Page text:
Q1 Productions has partnered with blogger Dan Davis (@ATVS_PaulCrewe) from And the Valley Shook for a series of blogs leading up to and after the Digital Sports Fan Engagement Conference (#DSFE14). Dan will also be in attendance at the program, live tweeting from the official @Q1Sports account. We hope you enjoy this first piece!

We live in a world fraught with options. Now, more than any point in human history, is the world at our finger tips. From the comfort of my living room or bellied up to a bar or even in the second deck of a stadium, I can pull out my mobile device, communicate with citizens across the globe, quickly research the answer to a random trivia question, and let the world know my exact whereabouts… in a matter of seconds.

In 1960, even 1990, things were much simpler. Those attending a sporting event had few options. You watched the game. If the game was boring, you talked to whoever tagged along with you, or your neighboring like-minded folks. In 2014, if the game is boring, you whip out your phone and catch up on the latest headlines, scroll through Twitter, maybe even play a game. Some of this becomes unconscious, almost unthought behavior. It’s habit. It’s no longer socially unacceptable to not devote 100% attention to the matter at hand, whether that be a sporting event or the company of others. We all, unconsciously or not, understand and accept that the world is at our fingertips.

So then, what lies ahead is the challenge. For years now, sports have sought to obtain the attention of its fans beyond the game itself. It’s why you’ve seen the rise in half-time entertainment. It’s why they launch t-shirts and ask trivia questions and anything else you can imagine during the course of a single game. Their interest is engagement. The question is simple:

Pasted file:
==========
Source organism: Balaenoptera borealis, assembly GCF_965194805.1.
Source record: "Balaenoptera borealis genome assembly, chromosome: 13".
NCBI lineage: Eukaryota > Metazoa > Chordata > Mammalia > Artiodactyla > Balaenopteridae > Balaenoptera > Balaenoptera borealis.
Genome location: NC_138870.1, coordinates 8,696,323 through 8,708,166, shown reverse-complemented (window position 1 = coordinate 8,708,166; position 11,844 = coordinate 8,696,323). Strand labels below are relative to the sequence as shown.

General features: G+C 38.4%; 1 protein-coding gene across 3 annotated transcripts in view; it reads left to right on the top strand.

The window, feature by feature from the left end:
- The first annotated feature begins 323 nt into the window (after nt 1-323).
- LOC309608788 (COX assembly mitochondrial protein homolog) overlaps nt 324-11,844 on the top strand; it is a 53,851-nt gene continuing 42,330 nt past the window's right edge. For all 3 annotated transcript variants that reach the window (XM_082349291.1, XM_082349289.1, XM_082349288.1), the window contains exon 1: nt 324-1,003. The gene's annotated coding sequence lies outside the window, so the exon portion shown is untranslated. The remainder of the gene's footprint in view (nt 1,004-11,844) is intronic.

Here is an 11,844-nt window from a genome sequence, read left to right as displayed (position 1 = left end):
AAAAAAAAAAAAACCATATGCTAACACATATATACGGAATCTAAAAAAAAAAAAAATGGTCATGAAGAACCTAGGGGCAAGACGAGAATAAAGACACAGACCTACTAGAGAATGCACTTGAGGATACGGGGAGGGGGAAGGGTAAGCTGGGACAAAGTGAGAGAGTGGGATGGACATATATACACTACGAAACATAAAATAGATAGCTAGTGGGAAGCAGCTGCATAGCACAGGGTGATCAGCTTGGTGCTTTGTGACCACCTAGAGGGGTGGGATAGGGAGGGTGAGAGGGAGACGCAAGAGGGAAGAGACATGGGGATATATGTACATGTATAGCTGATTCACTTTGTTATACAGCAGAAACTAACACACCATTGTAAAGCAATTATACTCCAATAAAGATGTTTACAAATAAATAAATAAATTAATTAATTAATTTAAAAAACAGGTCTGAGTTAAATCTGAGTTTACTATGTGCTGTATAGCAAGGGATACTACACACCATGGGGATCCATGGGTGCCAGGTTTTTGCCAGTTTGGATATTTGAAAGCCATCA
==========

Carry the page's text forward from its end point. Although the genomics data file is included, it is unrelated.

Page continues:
“How do I keep you, the fan, interested in the task at hand?”

It’s no longer simply good enough for a sports team’s owners to provide a good team to ensure fans remain engaged. Being good, even the best, is only interesting for so long. Just this season, the University of Alabama had to implore students to quit bailing early on home field blow outs. In terms of on-field product, there’s been nothing more impressive than the University of Alabama football team, who claimed three of the last five National Championships… yet, that’s not good enough for what you’d consider to be even their most faithful denizens.

It’s why you see even the most successful of sports franchises striving to build a stadium that will accommodate the modern fan. The 49ers are fresh off back-to-back-to-back conference championship appearances, including one victory and a Super Bowl berth, but executively, they’ve decided that’s simply not enough. Rather than frustrate or strip away the potential of the internet, they’re enabling it. The 49ers are forward thinking enough to realize that they can’t always compete with the vast options available to the modern fan; so they’ll win unconventionally. In a sense, it’s addition by subtraction. They’re allowing their fans to have their cake and eat it too. They are accepting the inevitability that people will show up and get bored and want to use their phones. Rather than forcing them to rely on the bogged down networks of their providers (something we’ve all experienced during game day), they’re saying, “Hey, here’s some free Wi-Fi, we hope you enjoy your experience here.”

Because that’s the end goal, right? Satisfied customers = repeat customers. The 49ers are smart enough to realize that the small segment of their fanbase which will show up regardless of rain, snow or shine, won’t value this, BUT, the larger population will. YOU may want to go and watch every single play, but your 15-year-old daughter would likely rather tag along for fun AND be able to Instagram herself eating a hot dog, tweet out her feelings AND post a Facebook status about where she is.

So then, the simple answer to the question of, “How do we engage the disengaged?” is answered by allowing them to engage. The modern fan is more in tune and knowledgeable than ever. Quit trying to make them pretend it’s 1960. Give them the freedom to engage, and you may hold their attention after all.

The Digital Sports Fan Engagement Conference is scheduled for March 3-4, 2014 in Dallas, TX. Key speakers to include: Jeramie McPeek, Phoenix Suns; Greg Cosell, NFL Films; Craig Pintens, University of Oregon.